“It means that the clinic must cease patient services, but can continue administrative duties such as informing patients of their test results,” Al Lundeen, deputy director at the California Department of Public Health, told XBIZ.
Lundeen said the department is committed to working with the facility to help it get through the application process and added that AIM had this morning already provided the additional information needed.
One of the requirements of the application process is that AIM needs to show that it has a “transfer agreement” with another facility, where patients who need more treatment can be transferred.
As of this afternoon, AIM clinic administrator Brooke Hunter said she did not have a comment, but implied that they are making every effort to comply with the application process.
Clinic officials were notified Tuesday that their license application had been denied.
The clinic applied for an application June 7, but state officials said the application was “incomplete.”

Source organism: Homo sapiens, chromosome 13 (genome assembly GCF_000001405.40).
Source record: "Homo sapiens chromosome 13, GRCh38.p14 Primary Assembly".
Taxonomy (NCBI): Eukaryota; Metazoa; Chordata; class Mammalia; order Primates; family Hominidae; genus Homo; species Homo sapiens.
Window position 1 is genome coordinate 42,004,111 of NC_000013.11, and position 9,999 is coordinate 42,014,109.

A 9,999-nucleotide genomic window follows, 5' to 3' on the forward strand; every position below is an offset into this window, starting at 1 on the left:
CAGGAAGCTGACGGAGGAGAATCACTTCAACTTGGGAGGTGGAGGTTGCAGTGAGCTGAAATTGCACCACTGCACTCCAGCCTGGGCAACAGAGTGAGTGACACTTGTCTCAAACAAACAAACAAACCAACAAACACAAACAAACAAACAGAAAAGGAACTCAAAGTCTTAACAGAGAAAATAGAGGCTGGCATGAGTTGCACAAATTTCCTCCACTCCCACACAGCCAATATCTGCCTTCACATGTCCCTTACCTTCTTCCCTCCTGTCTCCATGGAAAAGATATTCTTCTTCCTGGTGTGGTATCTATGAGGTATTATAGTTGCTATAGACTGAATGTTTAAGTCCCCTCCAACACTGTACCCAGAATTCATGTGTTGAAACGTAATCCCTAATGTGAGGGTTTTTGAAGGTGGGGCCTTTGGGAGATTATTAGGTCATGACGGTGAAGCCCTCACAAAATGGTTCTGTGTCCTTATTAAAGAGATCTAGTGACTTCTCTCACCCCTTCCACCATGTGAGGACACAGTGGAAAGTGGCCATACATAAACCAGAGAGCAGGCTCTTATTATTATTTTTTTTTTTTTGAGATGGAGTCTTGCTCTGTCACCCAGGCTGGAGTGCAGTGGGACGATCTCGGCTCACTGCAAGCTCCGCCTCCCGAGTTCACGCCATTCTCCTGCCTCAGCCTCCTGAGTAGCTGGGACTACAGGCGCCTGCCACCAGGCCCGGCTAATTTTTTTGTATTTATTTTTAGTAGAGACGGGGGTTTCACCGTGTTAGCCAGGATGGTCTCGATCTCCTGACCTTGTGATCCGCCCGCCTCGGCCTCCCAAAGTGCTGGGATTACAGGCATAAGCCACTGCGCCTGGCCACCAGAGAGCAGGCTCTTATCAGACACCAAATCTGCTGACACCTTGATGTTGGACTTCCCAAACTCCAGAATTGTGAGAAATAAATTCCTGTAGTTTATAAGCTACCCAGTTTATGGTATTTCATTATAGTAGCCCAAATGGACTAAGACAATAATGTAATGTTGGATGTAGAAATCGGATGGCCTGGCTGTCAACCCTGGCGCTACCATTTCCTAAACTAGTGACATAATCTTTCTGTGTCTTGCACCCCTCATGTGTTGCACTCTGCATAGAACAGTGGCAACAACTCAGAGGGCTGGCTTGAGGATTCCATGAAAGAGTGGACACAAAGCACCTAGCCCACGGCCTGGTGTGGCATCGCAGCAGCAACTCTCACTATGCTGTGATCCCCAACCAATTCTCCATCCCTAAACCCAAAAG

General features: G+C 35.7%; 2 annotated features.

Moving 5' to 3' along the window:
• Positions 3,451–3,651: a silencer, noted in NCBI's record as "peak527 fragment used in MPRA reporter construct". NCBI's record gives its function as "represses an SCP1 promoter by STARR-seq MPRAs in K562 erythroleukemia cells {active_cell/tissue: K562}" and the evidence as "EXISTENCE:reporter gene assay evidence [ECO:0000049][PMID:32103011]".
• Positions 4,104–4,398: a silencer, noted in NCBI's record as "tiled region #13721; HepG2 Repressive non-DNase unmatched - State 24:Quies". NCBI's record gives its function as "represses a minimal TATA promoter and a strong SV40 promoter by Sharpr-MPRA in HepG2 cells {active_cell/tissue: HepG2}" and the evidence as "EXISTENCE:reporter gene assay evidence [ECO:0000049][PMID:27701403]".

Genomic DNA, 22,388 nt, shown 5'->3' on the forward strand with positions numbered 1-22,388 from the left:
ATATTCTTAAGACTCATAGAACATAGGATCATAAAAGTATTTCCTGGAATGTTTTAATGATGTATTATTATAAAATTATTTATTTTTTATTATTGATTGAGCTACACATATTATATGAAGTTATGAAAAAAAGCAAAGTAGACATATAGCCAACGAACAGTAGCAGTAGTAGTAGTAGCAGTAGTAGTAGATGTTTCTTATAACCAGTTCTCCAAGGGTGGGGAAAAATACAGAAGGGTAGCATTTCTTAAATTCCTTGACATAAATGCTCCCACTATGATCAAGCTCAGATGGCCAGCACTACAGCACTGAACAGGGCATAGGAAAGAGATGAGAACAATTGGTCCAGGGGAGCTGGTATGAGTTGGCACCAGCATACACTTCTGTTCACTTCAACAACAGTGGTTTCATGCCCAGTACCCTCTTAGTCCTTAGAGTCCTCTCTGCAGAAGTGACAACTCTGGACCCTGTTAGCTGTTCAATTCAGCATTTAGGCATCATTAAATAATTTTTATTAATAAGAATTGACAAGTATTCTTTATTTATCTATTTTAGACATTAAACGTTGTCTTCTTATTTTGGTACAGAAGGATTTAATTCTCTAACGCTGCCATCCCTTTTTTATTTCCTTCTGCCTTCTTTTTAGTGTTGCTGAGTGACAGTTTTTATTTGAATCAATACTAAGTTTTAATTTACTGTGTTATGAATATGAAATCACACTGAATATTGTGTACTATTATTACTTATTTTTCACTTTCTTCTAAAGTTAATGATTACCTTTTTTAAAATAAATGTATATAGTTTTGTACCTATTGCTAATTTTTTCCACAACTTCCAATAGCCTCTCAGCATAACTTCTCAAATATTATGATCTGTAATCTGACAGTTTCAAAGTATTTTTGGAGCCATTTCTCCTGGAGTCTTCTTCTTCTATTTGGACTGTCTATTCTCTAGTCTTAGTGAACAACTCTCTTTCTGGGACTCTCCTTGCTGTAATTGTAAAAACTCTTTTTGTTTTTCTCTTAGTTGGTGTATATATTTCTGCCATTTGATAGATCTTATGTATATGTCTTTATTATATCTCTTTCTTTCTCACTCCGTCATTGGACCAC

Meanwhile, the AIDS Healthcare Foundation held a press conference once again targeting AIM and applauding the county for shutting down the clinic.
“The fig leaf for the adult industry has been removed,” said Michael Weinstein, AIDS Healthcare Foundation president.
But he said the county needs to do more to protect the public’s health.
“The adult film industry needs to be shut down, or start enforcement of condom use today,” Weinstein said.
Weinstein said that AIM and the adult industry have been breaking the law for years and that politicians have been unwilling to enforce the current law.
AIM said it will issue a statement later today.